Breathy phonation means a little less vocal fold adduction and therefore more airflow. It’s used in nearly all genres for stylistic effects. If you listen to the beginning of “And I’m Telling You” by Jennifer Hudson, you will clearly hear her breathy sound. The same is true for the beginning of the first verse in “Listen” by Beyoncé.
It is possible to shift smoothly between balanced, compressed, and breathy phonation, finding a healthy airflow rate between the three.
But if you sing beyond compressed or breathy, you won’t only knock yourself out of balance, but you’ll also face technical issues like strain, lack of power, breaks in your voice, and intonation issues.
In some styles, you can also play with the onset or offset of a tone in order to achieve certain effects—this also has to do with airflow, but we’ll talk about that in more detail in another blog or video.
Airflow determines the basic quality of your tone, so once you’ve got that down, you can start modifying your sound quality by changing vowel shape.
You can move every vowel in four basic directions and mixtures, and here’s how we break down those directions:
These elements are related to each other and can be paired as opposites (nasal vs. mouthy, dark vs. bright). Although they can be found in all genres (and pretty much in every singer), we’ll give you some obvious examples. Let’s start with the first pair:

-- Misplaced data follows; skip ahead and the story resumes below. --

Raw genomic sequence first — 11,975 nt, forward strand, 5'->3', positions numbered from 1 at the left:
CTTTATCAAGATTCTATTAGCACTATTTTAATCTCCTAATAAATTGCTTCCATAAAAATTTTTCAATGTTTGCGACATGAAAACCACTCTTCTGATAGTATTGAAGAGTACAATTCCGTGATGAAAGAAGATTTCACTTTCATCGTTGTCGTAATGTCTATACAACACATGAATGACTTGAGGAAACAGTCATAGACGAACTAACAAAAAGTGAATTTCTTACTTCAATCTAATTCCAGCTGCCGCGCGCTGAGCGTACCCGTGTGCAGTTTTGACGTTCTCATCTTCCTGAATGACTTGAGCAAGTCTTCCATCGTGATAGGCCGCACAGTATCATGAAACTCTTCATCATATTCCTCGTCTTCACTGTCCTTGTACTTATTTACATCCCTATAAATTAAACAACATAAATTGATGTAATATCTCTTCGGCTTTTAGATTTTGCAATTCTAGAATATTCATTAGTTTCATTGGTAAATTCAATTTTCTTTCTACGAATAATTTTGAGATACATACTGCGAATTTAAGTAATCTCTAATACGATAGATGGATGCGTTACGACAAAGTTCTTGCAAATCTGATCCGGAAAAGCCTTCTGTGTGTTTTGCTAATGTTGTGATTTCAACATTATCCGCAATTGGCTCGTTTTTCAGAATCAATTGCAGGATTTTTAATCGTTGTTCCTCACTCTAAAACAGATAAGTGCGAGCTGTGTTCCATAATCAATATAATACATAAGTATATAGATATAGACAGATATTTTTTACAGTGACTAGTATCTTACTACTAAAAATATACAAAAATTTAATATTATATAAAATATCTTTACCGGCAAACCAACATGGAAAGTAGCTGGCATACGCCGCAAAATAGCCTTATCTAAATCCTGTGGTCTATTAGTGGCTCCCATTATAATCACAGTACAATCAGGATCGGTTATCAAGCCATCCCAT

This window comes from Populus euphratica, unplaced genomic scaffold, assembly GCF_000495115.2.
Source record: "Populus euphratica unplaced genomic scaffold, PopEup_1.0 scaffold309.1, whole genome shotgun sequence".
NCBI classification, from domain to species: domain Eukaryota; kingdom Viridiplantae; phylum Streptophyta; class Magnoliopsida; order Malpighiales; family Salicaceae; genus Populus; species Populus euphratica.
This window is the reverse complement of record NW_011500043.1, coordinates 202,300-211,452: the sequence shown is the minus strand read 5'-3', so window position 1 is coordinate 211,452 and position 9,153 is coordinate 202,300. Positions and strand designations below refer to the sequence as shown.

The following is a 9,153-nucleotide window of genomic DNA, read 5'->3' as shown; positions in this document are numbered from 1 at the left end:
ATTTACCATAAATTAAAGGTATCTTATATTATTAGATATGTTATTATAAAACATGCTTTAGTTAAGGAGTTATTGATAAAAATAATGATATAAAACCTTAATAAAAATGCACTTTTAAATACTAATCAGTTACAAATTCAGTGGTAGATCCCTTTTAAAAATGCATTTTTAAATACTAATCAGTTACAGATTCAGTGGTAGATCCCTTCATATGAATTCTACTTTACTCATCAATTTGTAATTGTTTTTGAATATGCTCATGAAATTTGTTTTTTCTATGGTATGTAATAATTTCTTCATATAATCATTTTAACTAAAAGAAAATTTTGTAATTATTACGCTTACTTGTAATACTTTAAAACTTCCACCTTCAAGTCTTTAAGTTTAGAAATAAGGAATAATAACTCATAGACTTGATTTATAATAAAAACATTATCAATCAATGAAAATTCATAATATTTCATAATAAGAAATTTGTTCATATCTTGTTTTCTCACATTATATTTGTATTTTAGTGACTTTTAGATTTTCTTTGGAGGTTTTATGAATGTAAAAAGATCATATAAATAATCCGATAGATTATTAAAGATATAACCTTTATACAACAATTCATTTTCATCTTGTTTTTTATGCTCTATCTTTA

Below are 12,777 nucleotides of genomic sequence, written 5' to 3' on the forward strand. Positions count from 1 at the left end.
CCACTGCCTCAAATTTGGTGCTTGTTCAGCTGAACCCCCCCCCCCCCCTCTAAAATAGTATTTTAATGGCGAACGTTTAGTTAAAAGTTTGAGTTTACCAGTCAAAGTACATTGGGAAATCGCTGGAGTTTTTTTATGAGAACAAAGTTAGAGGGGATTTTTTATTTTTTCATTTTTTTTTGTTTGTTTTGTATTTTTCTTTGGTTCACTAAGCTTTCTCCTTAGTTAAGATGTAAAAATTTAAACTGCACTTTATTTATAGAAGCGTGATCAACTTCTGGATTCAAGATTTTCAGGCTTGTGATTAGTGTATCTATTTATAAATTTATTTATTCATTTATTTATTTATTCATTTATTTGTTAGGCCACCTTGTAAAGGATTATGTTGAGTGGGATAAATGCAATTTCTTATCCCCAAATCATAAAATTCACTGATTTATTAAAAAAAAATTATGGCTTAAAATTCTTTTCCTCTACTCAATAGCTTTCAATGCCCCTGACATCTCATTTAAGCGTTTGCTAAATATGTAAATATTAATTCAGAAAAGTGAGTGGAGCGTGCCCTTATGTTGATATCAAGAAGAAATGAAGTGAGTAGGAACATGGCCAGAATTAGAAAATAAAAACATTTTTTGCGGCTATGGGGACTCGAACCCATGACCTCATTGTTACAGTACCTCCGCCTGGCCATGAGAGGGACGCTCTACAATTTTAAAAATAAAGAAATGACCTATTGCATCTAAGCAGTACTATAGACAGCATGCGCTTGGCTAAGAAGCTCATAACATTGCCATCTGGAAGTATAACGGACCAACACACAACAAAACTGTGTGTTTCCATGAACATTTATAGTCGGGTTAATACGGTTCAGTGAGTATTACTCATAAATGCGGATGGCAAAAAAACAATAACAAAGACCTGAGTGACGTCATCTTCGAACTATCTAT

Nasal vs. Mouthy. You can hear vowels with a nasal touch in these songs:
- “Overjoyed” or “Ribbon in the Sky” by Stevie Wonder
- “Time After Time” by Javier Colon
- “I Got A Woman” by Ray Charles
Generally, a light nasal touch is very popular in a lot of R&B music. But don’t forget country music—you can find traces of nasal sounds in most country songs. Listen to these examples:
Mouthy is essentially the opposite of nasal. The more mouthy you get, the less nasal you can be (and vice versa). You can hear a lot of mouthy sounds on the high notes of these two songs:
And there are many famous examples in Broadway of belting that exemplify mouthy vowels: Check out Sutton Foster’s “Gimme Gimme” from Thoroughly Modern Millie.
Whether your voice sounds more nasal or more mouthy has to do with how much sound travels through your nose and how much travels through your mouth. Your tongue and your soft palate are what mainly influence how and where sound travels.